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Global food crisis grows

The United Nations World Food Programme (WFP) is warning that it will be forced to abandon millions of people to starvation, as sharp increases in food prices eat into its funds. International market prices for wheat, corn, soya beans and dozens of other commodities have doubled or trebled in recent years.

The main focus of the WFP to date has been to provide aid in areas where food was unavailable. But the programme now faces having to help countries where the price of food, rather than shortages, is the problem. Josette Sheeran, WFP executive director, said the agency - the world’s largest humanitarian programme - would look at “cutting the food rations or even the number or people reached” if donors did not provide more money.

The price jump in agricultural commodities – such as wheat, corn, rice and soya beans – is having a wider impact than thought, hitting countries that have previously largely escaped hunger. The WFP says that in response to rising food costs, families in developing countries were moving in some cases from three meals a day to just one, or dropping a diverse diet to rely on one staple food.

Egypt has widened its food rationing system for the first time in two decades while Pakistan has reintroduced a ration card system that was abandoned in the mid-1980s. Countries such as China and Russia are imposing price controls while others, such as Argentina and Vietnam, are enforcing foreign sales taxes or export bans.

The WFP’s warning came just hours after Richard Branson launched another bio-fuelled stunt to publicise his continuing campaign for a greener, cleaner, and altogether kinder capitalism. And the connection between these two events?

There are many factors contributing to rising food prices – strong demand from rapidly developing countries like China and India; the sharply increased price of oil for agriculture, shipping and fertiliser production, a rising global population; more frequent floods and droughts caused by climate change. But the biggest impact comes from the shift to biofuels.

In the space of a few years, the US has diverted about 40m tonnes of maize to produce bioethanol – about 4% of global production of coarse grains. That rapid growth is largely the result of government subsidies as the fading global power struggles to reduce its dependence on carbon-based oil imported from the Middle East.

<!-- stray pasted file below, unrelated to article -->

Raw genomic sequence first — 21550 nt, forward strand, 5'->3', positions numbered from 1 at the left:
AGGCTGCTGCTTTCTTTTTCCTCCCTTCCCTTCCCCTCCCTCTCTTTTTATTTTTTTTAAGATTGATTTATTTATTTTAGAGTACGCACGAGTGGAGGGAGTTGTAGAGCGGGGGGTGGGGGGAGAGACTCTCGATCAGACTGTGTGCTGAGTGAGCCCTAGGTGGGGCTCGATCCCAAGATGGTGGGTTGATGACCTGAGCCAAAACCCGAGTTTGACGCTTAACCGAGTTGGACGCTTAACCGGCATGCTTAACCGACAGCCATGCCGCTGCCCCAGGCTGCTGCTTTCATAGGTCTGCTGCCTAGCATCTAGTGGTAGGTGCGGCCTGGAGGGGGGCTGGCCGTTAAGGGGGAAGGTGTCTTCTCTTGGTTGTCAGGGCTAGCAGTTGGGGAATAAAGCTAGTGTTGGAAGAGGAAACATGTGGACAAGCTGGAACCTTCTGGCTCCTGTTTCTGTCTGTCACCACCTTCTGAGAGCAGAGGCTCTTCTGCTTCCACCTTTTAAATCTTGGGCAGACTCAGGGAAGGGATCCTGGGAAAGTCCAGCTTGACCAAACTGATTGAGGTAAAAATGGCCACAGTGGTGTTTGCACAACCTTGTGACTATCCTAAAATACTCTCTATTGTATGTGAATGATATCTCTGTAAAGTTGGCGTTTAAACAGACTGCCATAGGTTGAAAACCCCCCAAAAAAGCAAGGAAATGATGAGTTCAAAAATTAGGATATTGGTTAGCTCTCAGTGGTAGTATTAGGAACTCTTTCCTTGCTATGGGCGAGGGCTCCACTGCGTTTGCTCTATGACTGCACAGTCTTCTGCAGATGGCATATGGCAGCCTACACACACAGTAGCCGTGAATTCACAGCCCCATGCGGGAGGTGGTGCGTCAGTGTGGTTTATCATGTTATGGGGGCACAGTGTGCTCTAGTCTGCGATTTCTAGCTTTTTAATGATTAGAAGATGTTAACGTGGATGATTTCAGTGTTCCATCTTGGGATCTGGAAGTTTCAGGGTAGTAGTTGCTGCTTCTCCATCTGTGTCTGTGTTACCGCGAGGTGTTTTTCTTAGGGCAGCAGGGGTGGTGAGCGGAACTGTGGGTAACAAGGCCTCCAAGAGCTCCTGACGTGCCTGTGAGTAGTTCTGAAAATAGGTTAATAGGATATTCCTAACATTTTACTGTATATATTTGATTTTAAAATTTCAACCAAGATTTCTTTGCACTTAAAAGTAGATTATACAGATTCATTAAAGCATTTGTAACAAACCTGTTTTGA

A report from the Nature Conservancy and the University of Minnesota has raised serious questions over how biofuels are grown. Converting rainforests, peatlands, savannahs or grasslands to grow fuel crops releases CO2, in some cases a staggering 420 times more CO2 than from burning fossil fuel, the report says. Using fertiliser on biofuel crops will emit enough nitrous oxide (more than 296 times more powerful heat trapping gas than CO2) to wipe out all the carbon savings biofuels produce, say other sources. Biofuel crops could also put an unbearable strain on the global water supply, say Swedish researchers.

Far from providing a green alternative to fossil fuels, there is a danger that the struggle to sustain capitalist production through biofuels will trigger a vicious cycle of a food versus fuel competition over which will yield the most profit. This will lead to further food shortages, drive up food prices, and encourage even more farmers to choose to grow fuel over food crops to meet the increasing demand - and clear more land in the process. The choice is becoming simpler: either starvation on a global scale or the transformation of economic and political systems, transferring the power over life and death away from greedy corporations and into the hands of the majority who have real needs.

Gerry Gold
AWTW economics editor
26 February 2008

Caroline says:

It would be so much better if more people moved to a vegan diet. It's not just that the diet is healthier, it means that land is not required to feed and accommodate umpteen million farm animals. We'd all have enough to eat and we'd still be able to grow biofuels if we all became vegan.


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